In "Using Web 2.0 as a Weapon" (Professional Notes, Proceedings of the US Naval Institute, February 2010), Lieutenant Randal T. Jones discusses how RSS feeds, blogs, Wikis and mash ups are being used by the military. The Lieutenant points to the US Army Knowledge Online (AKO) as an example of a secure intranet with RSS feeds and blogs. He cites the US intelligence Intellipedia as an example of a successful classified Wiki and the Army's Tactical Ground Reporting Network (TiGRNET) as a mash-up. I could not find any publicly available references to TiGRNet, but it may be similar to the Tactical Ground Reporting System (TIGR).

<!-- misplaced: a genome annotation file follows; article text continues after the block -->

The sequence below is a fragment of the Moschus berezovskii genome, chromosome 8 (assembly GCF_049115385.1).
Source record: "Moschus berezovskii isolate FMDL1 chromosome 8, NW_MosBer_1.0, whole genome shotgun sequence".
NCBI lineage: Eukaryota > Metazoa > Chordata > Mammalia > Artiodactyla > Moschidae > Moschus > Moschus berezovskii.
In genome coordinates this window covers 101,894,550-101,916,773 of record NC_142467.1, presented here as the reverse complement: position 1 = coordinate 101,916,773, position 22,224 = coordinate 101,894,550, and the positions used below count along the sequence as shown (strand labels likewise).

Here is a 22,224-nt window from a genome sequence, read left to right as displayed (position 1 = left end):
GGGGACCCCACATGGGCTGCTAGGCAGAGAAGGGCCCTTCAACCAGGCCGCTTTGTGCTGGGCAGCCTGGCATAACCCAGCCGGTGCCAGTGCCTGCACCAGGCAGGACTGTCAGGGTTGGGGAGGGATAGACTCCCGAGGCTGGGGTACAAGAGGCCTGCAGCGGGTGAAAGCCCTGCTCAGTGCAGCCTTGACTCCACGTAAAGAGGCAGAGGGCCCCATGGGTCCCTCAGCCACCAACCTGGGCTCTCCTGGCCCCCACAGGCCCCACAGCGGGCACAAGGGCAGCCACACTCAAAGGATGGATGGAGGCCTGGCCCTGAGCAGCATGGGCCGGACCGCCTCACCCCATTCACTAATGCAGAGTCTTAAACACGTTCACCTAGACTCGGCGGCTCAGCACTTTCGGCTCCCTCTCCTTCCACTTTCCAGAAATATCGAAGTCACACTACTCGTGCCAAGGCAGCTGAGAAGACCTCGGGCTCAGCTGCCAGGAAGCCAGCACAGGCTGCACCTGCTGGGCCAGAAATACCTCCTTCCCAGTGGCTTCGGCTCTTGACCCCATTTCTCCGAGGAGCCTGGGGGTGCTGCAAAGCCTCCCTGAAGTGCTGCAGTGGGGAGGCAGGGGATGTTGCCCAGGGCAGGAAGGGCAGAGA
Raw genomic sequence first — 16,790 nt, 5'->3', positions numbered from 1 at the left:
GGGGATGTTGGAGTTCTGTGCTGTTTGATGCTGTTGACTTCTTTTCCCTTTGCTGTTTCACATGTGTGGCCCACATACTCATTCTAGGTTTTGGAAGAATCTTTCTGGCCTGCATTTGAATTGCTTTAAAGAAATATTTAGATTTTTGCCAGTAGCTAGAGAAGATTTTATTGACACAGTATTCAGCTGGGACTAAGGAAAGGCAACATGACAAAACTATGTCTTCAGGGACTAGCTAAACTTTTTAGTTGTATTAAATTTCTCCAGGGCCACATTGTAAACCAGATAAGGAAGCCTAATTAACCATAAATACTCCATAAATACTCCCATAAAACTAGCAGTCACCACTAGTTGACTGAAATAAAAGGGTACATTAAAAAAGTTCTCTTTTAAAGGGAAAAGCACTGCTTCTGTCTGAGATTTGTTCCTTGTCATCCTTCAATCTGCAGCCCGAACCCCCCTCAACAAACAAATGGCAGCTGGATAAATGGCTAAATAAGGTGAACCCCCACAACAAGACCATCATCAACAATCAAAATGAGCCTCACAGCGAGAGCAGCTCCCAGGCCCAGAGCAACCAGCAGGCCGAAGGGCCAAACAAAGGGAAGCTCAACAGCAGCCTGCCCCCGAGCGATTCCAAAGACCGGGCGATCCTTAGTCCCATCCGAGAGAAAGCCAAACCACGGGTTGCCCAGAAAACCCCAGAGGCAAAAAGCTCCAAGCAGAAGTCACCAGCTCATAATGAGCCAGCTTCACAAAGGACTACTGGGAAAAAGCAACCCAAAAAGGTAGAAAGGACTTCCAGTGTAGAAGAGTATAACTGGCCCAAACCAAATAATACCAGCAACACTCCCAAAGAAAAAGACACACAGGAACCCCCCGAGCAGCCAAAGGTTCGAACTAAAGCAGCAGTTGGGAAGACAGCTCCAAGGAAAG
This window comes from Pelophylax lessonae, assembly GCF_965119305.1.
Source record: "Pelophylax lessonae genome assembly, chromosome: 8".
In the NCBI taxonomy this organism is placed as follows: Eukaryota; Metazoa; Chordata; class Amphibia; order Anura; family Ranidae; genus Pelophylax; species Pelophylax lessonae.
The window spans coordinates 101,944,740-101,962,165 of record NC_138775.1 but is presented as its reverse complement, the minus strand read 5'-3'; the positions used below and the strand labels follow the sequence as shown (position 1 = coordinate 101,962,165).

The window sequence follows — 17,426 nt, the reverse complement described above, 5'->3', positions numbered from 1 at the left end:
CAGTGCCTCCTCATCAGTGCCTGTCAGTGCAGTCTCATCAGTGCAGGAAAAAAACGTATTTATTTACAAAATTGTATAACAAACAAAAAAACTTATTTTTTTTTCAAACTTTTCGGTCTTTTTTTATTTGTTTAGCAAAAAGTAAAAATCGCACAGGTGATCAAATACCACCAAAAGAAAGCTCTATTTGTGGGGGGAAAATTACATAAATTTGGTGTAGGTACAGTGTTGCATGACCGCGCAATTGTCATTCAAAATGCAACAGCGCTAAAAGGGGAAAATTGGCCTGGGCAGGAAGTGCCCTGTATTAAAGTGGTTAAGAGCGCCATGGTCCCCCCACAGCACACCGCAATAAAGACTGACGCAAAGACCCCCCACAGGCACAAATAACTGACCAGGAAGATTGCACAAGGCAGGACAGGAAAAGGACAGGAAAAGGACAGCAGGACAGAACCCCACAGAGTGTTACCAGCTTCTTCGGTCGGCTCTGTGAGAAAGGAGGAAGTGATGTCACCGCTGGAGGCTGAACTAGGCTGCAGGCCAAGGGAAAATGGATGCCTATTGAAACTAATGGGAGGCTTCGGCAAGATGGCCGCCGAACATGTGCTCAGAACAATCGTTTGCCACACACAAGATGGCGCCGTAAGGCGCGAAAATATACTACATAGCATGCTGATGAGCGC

However, this use of technology is not all one sided. Later in the same journal, Norman Friedman ("Stealing Signals") reports that from 2004 insurgents in Iraq were intercepting video from US Predator UAVs and have been doing so in Afghanistan as late as 2009. What is not clear is why these signals were being transmitted unencrypted or if they were of any practical value to the insurgents. A few fleeting images from a UAV would be of little value. But Web 2.0 technology is now available to anyone with a smart phone and this could make scattered images of far higher intelligence value.